Time of trial

Time of trialThe Korean chip industry has been on a high for some years with Samsung leading the way. Now that has changed and they are up against it, but the Koreans have plenty of spirit, says David Manners Korea is having a horrible time. Although all of the Big Three chip companies insist they remain committed to staying in the semiconductor business, they have shed employees and staff have had pay cuts of up to 20 per cent. The physical effects of crisis show in the streets. In 1996, so crowded were the roads that EW’s taxi took an hour and a half get from Hyundai’s head office in the centre of Seoul across the Han River to LG’s marketing division in the south-east of the city. A month ago, the same trip took half an hour. Unemployment is rising, strikers are out in protest at lay-offs, social tensions are rising, interest rates are in the teens, the stock market is sliding, people can’t afford to buy consumer goods, the only way out for the chip companies is to export. But exports are devalued by the weakest memory chip market ever seen in the industry – declining in value three years running – and bedevilled by anti-dumping actions. In this market, everyone has to sell 16Mbit DRAMs at a loss, so those companies selling into markets where they have no local production are vulnerable to anti-dumping actions. Samsung, as the world’s largest memory producer, is sufficiently important to customers to command a price premium and therefore avoid transgressing the dumping barrier. The others have to sell for what the market will pay. That means they sell at a loss, but they have to keep on selling because the value of memory exports has constituted as much as 20 per cent of Korea’s exports. Meanwhile rival chip producers try to ensure that none of the IMF bail-out money goes to Korea’s chip rivals. At April’s World Semiconductor Council meeting the Americans tried to spring the Koreans into signing a declaration they would not take any IMF money. Although the Koreans did not sign the declaration, one of the delegates to the WSC, S.S. Lee of LG Semicon, says: “I explained to the WSC that it is not an issue for private companies, but for government people. My understanding is that the money from the IMF is not for particular industries or single companies, but as a move to restore national short-term credibility. We can manage without outside funds”. The hostility of rivals, particularly of American rivals, derives from the fact that the Korean Big Three are widely regarded as having precipitated the crisis by building too many factories. The blame for this lies with the autocratic owner/chairmen of Korea’s conglomerates who saw semiconductors as a glamour industry in which to try and out-spend and out-produce eachother. Holding both ownership and managerial control, these men wield astonishing power. For some years, the Korean semiconductor industry has been a chase in which Samsung set the pace and the others tried to catch Samsung. Everyone in the international semiconductor industry predicted that the race would end in tragedy, and it has. Now it is left to the professional managers to devise and implement a survival strategy. What they have put in place is a typical semiconductor industry response to bad times – to maximise the R&D effort in order to run faster with the technology, to push the process technology down the micron trail as fast as possible, and so to shrink the chip-sizes as much as possible, and as often as possible. Shrinks have two benefits: you produce more chips and you get higher performing chips which command higher prices. This is a better way to increase the value of the factories’ output than by the simple building of more and more factories for run-of-the-mill product. So the factory building programme is held back, while existing factories are pushed to more advanced processes like 0.22, 0.20 and 0.18 micron. LG expects to have a factory at Chong-Ju running at 0.18 micron by the end of this year, while Hyundai plans to have two factories at Ichon, Fabs 6 and 7, running 0.20 micron processes this year. By having the latest processes installed, the companies are assured of having a large proportion of their output meeting the spec for the new 100MHz system frequency PCs. Samsung plans to have 90 per cent of its production meeting the specification by the end of this year. LG plans for 80 per cent of its production to meet PC-100 by the year-end, and Hyundai expects that “over 50 per cent” of its DRAM output will be PC-100-compliant in the fourth quarter. If, and it’s a big if, not too many other companies come out with PC100 DRAMs the price will stay firm – for a while. Having the latest processes also allows for the introduction of new density generations such as 128 and 256Mbit DRAMs. Hyundai starts producing a 128Mbit DRAM in Q4 this year on a 0.22 micron process moving to 0.18 in 1999, and a first generation 256Mbit in Q2 1999 on 0.18 micron with a second generation in Q3/4. LG is pursuing a similar strategy. Samsung put a 128Mbit into production last month and is sampling a second generation 256Mbit, but does not anticipate a market for the 256Mbit until 2000. As well as new processes, faster chips, and new product generations, the Korean companies are moving quickly to using the new microprocessor interfaces – DDR, SyncLink and Direct Rambus. In all these ways, the Korean companies seek to maintain the value of their silicon, keep their factories turning over, their people employed and their country earning foreign currency through exports.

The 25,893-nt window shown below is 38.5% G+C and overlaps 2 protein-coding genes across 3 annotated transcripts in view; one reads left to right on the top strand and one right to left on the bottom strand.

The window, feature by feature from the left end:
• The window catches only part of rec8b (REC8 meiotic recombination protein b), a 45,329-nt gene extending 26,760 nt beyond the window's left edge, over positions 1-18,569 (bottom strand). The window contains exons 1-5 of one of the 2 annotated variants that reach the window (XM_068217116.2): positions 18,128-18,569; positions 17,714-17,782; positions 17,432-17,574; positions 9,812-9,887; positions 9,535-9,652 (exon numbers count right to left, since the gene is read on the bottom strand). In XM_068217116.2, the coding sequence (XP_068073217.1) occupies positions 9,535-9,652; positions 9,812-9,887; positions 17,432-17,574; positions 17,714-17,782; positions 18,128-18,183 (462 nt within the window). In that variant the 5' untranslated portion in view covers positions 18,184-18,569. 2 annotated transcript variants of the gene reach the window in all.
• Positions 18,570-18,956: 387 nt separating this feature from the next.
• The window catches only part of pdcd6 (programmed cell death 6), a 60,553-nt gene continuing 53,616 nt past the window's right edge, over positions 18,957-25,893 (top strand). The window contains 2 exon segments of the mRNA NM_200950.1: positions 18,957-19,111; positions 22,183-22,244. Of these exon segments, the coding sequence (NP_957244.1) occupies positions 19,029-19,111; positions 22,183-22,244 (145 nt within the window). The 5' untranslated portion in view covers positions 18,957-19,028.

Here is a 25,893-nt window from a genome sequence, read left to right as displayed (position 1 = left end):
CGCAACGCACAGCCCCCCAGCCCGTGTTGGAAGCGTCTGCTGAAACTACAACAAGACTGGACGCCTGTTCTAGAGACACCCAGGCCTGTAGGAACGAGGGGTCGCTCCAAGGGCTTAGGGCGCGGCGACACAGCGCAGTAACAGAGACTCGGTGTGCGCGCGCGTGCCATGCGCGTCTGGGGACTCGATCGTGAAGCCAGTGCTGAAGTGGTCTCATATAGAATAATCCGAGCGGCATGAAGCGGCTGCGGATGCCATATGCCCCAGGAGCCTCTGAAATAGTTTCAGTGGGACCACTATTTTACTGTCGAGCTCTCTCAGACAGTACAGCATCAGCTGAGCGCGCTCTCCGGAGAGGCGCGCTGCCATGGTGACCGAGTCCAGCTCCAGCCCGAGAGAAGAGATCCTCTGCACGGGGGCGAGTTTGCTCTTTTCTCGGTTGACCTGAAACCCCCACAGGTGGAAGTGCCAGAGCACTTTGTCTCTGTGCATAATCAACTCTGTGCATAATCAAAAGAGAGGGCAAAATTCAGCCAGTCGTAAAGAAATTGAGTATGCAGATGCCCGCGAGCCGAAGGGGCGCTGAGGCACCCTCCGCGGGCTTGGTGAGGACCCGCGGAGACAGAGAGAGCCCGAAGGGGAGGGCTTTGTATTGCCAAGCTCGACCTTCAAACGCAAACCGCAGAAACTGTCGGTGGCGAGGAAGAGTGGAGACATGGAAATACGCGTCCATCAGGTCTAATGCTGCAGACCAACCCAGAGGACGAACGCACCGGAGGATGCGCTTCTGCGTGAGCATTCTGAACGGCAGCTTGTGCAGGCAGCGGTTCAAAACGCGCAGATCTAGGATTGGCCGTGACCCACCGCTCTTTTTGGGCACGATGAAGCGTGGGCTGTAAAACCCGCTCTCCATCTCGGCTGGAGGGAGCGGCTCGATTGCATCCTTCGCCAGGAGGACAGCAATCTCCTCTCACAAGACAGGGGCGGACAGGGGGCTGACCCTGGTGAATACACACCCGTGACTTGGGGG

They’re up against it, but the extraordinary spirit which brought them from nowhere to having three companies in the semiconductor top 20 in 15 years, will probably see them through.


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